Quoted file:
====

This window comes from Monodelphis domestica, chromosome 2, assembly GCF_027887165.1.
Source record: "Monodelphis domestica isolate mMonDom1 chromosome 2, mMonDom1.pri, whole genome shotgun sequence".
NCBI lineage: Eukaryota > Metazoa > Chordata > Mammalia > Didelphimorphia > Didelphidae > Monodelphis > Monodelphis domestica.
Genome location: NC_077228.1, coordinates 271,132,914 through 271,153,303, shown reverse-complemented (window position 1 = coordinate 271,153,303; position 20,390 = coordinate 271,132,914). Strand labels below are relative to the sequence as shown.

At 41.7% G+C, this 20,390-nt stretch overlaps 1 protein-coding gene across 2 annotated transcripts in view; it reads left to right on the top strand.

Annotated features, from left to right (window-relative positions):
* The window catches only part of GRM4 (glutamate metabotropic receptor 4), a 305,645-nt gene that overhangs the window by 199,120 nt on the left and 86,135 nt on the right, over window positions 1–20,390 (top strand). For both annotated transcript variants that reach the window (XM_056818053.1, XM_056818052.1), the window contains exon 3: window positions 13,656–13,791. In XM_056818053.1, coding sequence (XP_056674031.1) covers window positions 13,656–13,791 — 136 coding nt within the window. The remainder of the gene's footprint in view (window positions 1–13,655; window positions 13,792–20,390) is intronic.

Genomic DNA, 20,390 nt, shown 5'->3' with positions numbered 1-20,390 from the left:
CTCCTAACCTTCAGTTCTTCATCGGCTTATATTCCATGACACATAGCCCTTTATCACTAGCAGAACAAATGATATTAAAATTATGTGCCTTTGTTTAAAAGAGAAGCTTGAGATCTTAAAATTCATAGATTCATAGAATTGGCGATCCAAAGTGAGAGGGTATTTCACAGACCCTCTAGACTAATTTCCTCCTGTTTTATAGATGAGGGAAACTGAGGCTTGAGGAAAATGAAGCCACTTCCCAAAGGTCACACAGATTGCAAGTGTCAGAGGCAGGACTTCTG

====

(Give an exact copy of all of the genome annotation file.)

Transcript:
This window comes from Monodelphis domestica, chromosome 2, assembly GCF_027887165.1.
Source record: "Monodelphis domestica isolate mMonDom1 chromosome 2, mMonDom1.pri, whole genome shotgun sequence".
NCBI lineage: Eukaryota > Metazoa > Chordata > Mammalia > Didelphimorphia > Didelphidae > Monodelphis > Monodelphis domestica.
Genome location: NC_077228.1, coordinates 271,132,914 through 271,153,303, shown reverse-complemented (window position 1 = coordinate 271,153,303; position 20,390 = coordinate 271,132,914). Strand labels below are relative to the sequence as shown.

At 41.7% G+C, this 20,390-nt stretch overlaps 1 protein-coding gene across 2 annotated transcripts in view; it reads left to right on the top strand.

Annotated features, from left to right (window-relative positions):
* The window catches only part of GRM4 (glutamate metabotropic receptor 4), a 305,645-nt gene that overhangs the window by 199,120 nt on the left and 86,135 nt on the right, over window positions 1–20,390 (top strand). For both annotated transcript variants that reach the window (XM_056818053.1, XM_056818052.1), the window contains exon 3: window positions 13,656–13,791. In XM_056818053.1, coding sequence (XP_056674031.1) covers window positions 13,656–13,791 — 136 coding nt within the window. The remainder of the gene's footprint in view (window positions 1–13,655; window positions 13,792–20,390) is intronic.

Genomic DNA, 20,390 nt, shown 5'->3' with positions numbered 1-20,390 from the left:
CTCCTAACCTTCAGTTCTTCATCGGCTTATATTCCATGACACATAGCCCTTTATCACTAGCAGAACAAATGATATTAAAATTATGTGCCTTTGTTTAAAAGAGAAGCTTGAGATCTTAAAATTCATAGATTCATAGAATTGGCGATCCAAAGTGAGAGGGTATTTCACAGACCCTCTAGACTAATTTCCTCCTGTTTTATAGATGAGGGAAACTGAGGCTTGAGGAAAATGAAGCCACTTCCCAAAGGTCACACAGATTGCAAGTGTCAGAGGCAGGACTTCTG